It’s every woman’s worst nightmare.
Explicit images of yourself plastered all over the internet.
And it’s happening to more and more women.
Celebrities like Jennifer Lawrence and Rihanna. Public figures like prosecutor Marcia Clark and congresswoman Katie Hill. Millions of ordinary women.
One in 25 Americans online has been a victim of or threatened with nonconsensual pornography, popularly known as “revenge porn.”
If you’re a young woman, your chances skyrocket. One in 10 women under the age of 30 has been threatened with having private pictures of themselves posted online. Overall, 90% of victims are female.
Although the term suggests that the images are published as an act of revenge, not all perpetrators are disgruntled exes. Some are hackers who find ways to access images stored in the cloud or infect computers with malware. They may have no personal connection to you at all…
But that doesn’t mean their actions aren’t just as devastating.
Over a third of victims report that the images harmed them professionally. Nearly all report severe emotional distress. Half are so distressed that they even consider suicide.
Revenge porn destroys lives. But the law may not protect you.
Although most states now have revenge porn laws on their books, the laws are not easy to enforce. Some states, including California, require proof that the images were posted with malicious intent. The perpetrator may get no more than a slap on the wrist.
No wonder most victims just want to put it behind them. They want the images to disappear and to get on with their lives.
But can they?
The Dangers of Life Online
As a victim of cyber harassment myself, I can attest to how difficult it is to stop someone who’s determined to hurt you online.
Harassers have post verbal attacks and death threats on my public Facebook page. They’ve used my private email address to sign me up for dozens of newsletter lists. They’ve posted abusive comments on my YouTube channel.
Some would say that it’s the price I pay for having a public presence online. If I don’t want to be harassed, I should take down my social media profiles and stay off the internet.
But others argue that this perspective harms women, who are overwhelmingly the victims of cyber harassment.
Harassers usually operate anonymously or under a pseudonym, protecting them from repercussions. Their victims, on the other hand, experience very real repercussions. These women are operating online with their real names, real jobs, and real lives. They can’t just go offline and disappear.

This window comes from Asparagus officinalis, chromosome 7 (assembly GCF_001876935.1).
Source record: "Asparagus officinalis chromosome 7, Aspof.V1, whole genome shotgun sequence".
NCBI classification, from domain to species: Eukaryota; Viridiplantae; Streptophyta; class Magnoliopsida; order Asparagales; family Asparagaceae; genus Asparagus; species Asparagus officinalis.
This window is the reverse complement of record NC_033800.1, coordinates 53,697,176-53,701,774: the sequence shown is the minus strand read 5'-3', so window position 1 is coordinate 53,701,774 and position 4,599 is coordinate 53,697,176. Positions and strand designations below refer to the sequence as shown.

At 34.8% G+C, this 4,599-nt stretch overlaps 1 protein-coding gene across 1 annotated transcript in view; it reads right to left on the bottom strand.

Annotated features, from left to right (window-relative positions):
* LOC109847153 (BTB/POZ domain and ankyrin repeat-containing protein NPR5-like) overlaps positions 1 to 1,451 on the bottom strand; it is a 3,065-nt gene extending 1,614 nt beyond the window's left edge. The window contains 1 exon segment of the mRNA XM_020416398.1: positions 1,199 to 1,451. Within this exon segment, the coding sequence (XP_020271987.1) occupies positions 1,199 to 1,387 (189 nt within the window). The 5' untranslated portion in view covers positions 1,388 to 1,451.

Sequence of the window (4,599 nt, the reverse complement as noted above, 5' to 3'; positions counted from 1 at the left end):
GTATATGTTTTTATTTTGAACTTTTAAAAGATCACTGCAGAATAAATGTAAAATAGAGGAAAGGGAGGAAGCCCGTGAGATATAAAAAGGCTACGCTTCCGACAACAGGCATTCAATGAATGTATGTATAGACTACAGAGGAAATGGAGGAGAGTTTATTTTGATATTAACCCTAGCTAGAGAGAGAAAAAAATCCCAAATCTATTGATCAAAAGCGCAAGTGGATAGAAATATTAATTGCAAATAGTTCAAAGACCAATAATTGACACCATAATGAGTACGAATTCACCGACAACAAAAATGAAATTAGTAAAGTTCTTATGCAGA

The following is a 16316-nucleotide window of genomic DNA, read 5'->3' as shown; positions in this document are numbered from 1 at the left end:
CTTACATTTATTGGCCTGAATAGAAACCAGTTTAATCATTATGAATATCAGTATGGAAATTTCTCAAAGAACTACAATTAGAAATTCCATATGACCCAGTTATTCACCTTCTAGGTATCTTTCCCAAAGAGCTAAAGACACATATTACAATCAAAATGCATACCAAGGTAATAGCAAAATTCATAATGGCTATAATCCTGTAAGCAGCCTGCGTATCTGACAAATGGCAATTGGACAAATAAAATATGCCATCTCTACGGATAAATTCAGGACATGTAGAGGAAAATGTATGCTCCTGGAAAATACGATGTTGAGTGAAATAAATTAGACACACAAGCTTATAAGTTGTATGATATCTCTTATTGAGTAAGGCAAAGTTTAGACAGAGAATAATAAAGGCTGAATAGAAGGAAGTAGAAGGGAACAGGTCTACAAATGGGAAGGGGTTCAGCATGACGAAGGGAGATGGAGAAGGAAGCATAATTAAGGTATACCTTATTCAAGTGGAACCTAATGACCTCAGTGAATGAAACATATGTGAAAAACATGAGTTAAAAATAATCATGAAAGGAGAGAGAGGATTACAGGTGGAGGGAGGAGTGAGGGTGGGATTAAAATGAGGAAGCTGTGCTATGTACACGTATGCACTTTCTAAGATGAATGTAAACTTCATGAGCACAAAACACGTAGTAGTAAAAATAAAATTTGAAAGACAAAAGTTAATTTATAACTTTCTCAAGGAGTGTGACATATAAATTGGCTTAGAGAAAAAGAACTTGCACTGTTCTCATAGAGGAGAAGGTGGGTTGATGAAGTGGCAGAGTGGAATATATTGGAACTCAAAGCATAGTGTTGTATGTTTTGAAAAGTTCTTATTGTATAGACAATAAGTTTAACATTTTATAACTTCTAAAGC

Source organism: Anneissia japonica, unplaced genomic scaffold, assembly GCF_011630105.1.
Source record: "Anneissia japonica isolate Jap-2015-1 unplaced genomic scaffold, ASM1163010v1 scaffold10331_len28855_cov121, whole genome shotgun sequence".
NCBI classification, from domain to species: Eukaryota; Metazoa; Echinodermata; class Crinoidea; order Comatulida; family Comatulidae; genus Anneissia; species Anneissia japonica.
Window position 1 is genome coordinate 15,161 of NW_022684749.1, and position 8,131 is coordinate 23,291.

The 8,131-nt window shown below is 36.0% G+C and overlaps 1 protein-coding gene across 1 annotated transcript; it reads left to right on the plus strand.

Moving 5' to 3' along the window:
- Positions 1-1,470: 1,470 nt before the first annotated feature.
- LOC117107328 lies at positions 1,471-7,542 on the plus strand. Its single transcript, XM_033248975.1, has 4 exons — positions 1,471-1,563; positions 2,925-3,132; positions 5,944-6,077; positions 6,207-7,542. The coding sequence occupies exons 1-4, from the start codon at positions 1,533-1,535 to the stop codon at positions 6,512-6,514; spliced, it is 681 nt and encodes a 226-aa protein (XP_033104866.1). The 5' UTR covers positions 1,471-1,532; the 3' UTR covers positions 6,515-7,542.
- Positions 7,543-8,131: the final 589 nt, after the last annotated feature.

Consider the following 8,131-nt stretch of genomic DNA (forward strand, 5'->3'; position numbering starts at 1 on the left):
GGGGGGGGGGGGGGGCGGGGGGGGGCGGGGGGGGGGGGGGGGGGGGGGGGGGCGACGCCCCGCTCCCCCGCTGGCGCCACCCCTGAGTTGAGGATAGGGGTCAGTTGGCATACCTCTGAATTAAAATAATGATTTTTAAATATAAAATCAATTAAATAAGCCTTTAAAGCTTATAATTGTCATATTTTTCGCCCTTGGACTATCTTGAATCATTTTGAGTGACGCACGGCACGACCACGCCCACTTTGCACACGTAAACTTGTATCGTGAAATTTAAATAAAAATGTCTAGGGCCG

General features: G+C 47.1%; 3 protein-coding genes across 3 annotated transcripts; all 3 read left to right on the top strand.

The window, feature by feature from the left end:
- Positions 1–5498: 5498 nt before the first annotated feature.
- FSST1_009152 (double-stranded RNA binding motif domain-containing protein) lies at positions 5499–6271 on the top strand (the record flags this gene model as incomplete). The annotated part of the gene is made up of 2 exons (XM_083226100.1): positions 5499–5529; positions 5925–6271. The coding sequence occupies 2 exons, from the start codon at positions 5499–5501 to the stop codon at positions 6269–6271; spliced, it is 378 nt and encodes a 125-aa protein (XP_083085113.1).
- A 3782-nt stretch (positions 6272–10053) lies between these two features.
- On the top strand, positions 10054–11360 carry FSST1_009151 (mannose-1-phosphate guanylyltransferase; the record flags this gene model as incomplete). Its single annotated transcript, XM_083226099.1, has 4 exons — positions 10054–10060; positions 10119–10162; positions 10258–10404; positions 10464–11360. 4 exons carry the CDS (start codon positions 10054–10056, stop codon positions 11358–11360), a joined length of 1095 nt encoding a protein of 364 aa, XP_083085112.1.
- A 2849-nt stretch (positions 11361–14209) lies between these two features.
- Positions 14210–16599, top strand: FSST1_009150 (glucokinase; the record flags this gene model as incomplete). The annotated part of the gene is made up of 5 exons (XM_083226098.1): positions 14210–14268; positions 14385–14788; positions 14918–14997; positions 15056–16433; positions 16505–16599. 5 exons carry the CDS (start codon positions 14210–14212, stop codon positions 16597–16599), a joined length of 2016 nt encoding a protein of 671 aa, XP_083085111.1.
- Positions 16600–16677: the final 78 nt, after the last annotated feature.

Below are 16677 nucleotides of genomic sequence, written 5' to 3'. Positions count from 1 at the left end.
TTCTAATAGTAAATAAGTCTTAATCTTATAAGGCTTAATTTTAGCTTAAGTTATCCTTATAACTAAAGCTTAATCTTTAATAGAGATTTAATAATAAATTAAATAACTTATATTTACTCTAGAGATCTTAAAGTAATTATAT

Journalist Amanda Hess writes:
No matter how hard we attempt to ignore it, this type of gendered harassment—and the sheer volume of it—has severe implications for women’s status on the Internet. Threats of rape, death, and stalking can overpower our emotional bandwidth, take up our time, and cost us money through legal fees, online protection services, and missed wages.”
Was It Your Fault?
It wasn’t all that long ago that rape victims were blamed for “attracting trouble” by wearing short skirts or drinking or walking home alone.
Today, we know that’s victim blaming. It’s unacceptable.
But victim blaming is alive and well when it comes to revenge porn.
It’s the woman’s fault, the thinking goes, because she allowed those nude pictures to be taken of her in the first place.
The people who think that way must have never been on Instagram (or Facebook, or Tumblr, or Snapchat). Provocative pictures get the bulk of likes and comments. Showing some skin online isn’t shocking; it’s de rigueur.
- Nearly two-thirds of teenage girls have been pressured to provide nude pictures of themselves.
- Nine out of 10 millennial women have taken naked pictures of themselves, and 8 out of 10 would do it again.
So the answer is not to shame women into a chaste and buttoned up existence online.
The answer is to give victims tools to get those images offline as fast as possible and block the perpetrator from doing it again.
Help and Support for Revenge Porn Victims
If you’ve ever exchanged private pictures with an ex, chances are he’s still got them. Half of all adults save those racy images and messages on their unsecured mobile phones. You may trust your ex, but what if someone else gets hold of his phone?
And if he’s threatening to post those pictures, take him seriously. There’s a 60% chance he’ll go ahead and do so.
So get help now. Find out what you can do to protect yourself.
Your first stop should be the Cyber Civil Rights Initiative. They offer a free helpline as well as a guide to getting content taken off major websites like Facebook, Instagram, Google, and Snapchat.
If you want more detailed advice on how the law might be able to protect you, Without My Consent offers an extensive guide to preserving evidence, filing documents, and navigating the laws in all 50 states.
There’s also Women Against Revenge Porn, Badass (Battling Against Demeaning and Abusive Selfie Sharing), and agencies that will help scrub the internet clean of your images for a fee.
Do you think the government needs to do more to protect victims of revenge porn and cyber harassment? Join the conversation in the comments!